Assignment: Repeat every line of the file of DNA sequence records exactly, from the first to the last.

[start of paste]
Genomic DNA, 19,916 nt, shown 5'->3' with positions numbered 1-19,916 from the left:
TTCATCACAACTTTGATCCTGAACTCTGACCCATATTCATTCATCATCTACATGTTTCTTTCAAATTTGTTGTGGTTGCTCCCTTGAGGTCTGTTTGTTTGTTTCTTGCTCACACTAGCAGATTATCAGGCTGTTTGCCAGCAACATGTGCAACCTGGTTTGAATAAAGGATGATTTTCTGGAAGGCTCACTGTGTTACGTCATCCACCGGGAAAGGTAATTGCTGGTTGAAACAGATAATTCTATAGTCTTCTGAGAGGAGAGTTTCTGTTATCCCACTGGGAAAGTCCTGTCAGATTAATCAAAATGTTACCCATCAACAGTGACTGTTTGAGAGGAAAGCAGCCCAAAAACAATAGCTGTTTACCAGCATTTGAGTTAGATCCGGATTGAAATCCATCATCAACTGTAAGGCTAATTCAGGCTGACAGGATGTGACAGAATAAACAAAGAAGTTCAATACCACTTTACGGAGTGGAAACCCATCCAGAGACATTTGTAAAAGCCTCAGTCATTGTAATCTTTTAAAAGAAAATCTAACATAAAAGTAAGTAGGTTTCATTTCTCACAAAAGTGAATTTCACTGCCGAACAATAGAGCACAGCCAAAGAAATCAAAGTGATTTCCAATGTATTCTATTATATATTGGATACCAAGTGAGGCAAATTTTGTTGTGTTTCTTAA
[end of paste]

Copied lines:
Genomic DNA, 19,916 nt, shown 5'->3' with positions numbered 1-19,916 from the left:
TTCATCACAACTTTGATCCTGAACTCTGACCCATATTCATTCATCATCTACATGTTTCTTTCAAATTTGTTGTGGTTGCTCCCTTGAGGTCTGTTTGTTTGTTTCTTGCTCACACTAGCAGATTATCAGGCTGTTTGCCAGCAACATGTGCAACCTGGTTTGAATAAAGGATGATTTTCTGGAAGGCTCACTGTGTTACGTCATCCACCGGGAAAGGTAATTGCTGGTTGAAACAGATAATTCTATAGTCTTCTGAGAGGAGAGTTTCTGTTATCCCACTGGGAAAGTCCTGTCAGATTAATCAAAATGTTACCCATCAACAGTGACTGTTTGAGAGGAAAGCAGCCCAAAAACAATAGCTGTTTACCAGCATTTGAGTTAGATCCGGATTGAAATCCATCATCAACTGTAAGGCTAATTCAGGCTGACAGGATGTGACAGAATAAACAAAGAAGTTCAATACCACTTTACGGAGTGGAAACCCATCCAGAGACATTTGTAAAAGCCTCAGTCATTGTAATCTTTTAAAAGAAAATCTAACATAAAAGTAAGTAGGTTTCATTTCTCACAAAAGTGAATTTCACTGCCGAACAATAGAGCACAGCCAAAGAAATCAAAGTGATTTCCAATGTATTCTATTATATATTGGATACCAAGTGAGGCAAATTTTGTTGTGTTTCTTAA